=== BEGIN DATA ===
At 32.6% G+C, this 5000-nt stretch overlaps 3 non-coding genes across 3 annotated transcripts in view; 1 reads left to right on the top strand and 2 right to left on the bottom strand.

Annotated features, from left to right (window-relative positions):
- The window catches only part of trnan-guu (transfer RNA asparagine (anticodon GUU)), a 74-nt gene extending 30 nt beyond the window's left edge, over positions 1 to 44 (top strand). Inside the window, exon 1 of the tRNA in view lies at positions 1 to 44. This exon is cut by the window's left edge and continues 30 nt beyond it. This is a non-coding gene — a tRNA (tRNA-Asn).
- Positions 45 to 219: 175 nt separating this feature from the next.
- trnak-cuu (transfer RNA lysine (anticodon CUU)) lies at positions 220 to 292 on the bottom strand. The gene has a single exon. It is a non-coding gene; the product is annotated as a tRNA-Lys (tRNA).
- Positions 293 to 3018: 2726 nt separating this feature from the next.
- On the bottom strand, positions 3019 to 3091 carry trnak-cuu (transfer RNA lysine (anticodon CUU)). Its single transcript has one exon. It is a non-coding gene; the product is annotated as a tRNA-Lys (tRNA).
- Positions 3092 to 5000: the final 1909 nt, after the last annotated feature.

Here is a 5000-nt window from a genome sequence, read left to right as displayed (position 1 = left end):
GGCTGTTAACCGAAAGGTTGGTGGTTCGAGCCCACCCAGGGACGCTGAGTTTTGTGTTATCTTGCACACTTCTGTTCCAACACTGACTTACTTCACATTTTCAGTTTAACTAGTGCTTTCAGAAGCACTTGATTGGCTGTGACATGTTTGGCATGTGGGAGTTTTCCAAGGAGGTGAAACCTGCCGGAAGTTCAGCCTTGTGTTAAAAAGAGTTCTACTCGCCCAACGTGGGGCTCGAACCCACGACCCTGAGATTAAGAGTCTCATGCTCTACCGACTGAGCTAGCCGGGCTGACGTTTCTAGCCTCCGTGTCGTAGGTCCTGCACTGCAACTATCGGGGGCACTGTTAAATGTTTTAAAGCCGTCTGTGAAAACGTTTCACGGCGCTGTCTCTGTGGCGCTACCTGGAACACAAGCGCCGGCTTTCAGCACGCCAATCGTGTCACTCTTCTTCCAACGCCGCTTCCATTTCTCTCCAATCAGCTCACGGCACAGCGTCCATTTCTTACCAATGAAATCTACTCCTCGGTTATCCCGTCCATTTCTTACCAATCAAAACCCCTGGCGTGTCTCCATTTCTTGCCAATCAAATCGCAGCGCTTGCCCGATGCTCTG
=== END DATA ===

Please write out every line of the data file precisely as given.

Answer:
At 32.6% G+C, this 5000-nt stretch overlaps 3 non-coding genes across 3 annotated transcripts in view; 1 reads left to right on the top strand and 2 right to left on the bottom strand.

Annotated features, from left to right (window-relative positions):
- The window catches only part of trnan-guu (transfer RNA asparagine (anticodon GUU)), a 74-nt gene extending 30 nt beyond the window's left edge, over positions 1 to 44 (top strand). Inside the window, exon 1 of the tRNA in view lies at positions 1 to 44. This exon is cut by the window's left edge and continues 30 nt beyond it. This is a non-coding gene — a tRNA (tRNA-Asn).
- Positions 45 to 219: 175 nt separating this feature from the next.
- trnak-cuu (transfer RNA lysine (anticodon CUU)) lies at positions 220 to 292 on the bottom strand. The gene has a single exon. It is a non-coding gene; the product is annotated as a tRNA-Lys (tRNA).
- Positions 293 to 3018: 2726 nt separating this feature from the next.
- On the bottom strand, positions 3019 to 3091 carry trnak-cuu (transfer RNA lysine (anticodon CUU)). Its single transcript has one exon. It is a non-coding gene; the product is annotated as a tRNA-Lys (tRNA).
- Positions 3092 to 5000: the final 1909 nt, after the last annotated feature.

Here is a 5000-nt window from a genome sequence, read left to right as displayed (position 1 = left end):
GGCTGTTAACCGAAAGGTTGGTGGTTCGAGCCCACCCAGGGACGCTGAGTTTTGTGTTATCTTGCACACTTCTGTTCCAACACTGACTTACTTCACATTTTCAGTTTAACTAGTGCTTTCAGAAGCACTTGATTGGCTGTGACATGTTTGGCATGTGGGAGTTTTCCAAGGAGGTGAAACCTGCCGGAAGTTCAGCCTTGTGTTAAAAAGAGTTCTACTCGCCCAACGTGGGGCTCGAACCCACGACCCTGAGATTAAGAGTCTCATGCTCTACCGACTGAGCTAGCCGGGCTGACGTTTCTAGCCTCCGTGTCGTAGGTCCTGCACTGCAACTATCGGGGGCACTGTTAAATGTTTTAAAGCCGTCTGTGAAAACGTTTCACGGCGCTGTCTCTGTGGCGCTACCTGGAACACAAGCGCCGGCTTTCAGCACGCCAATCGTGTCACTCTTCTTCCAACGCCGCTTCCATTTCTCTCCAATCAGCTCACGGCACAGCGTCCATTTCTTACCAATGAAATCTACTCCTCGGTTATCCCGTCCATTTCTTACCAATCAAAACCCCTGGCGTGTCTCCATTTCTTGCCAATCAAATCGCAGCGCTTGCCCGATGCTCTG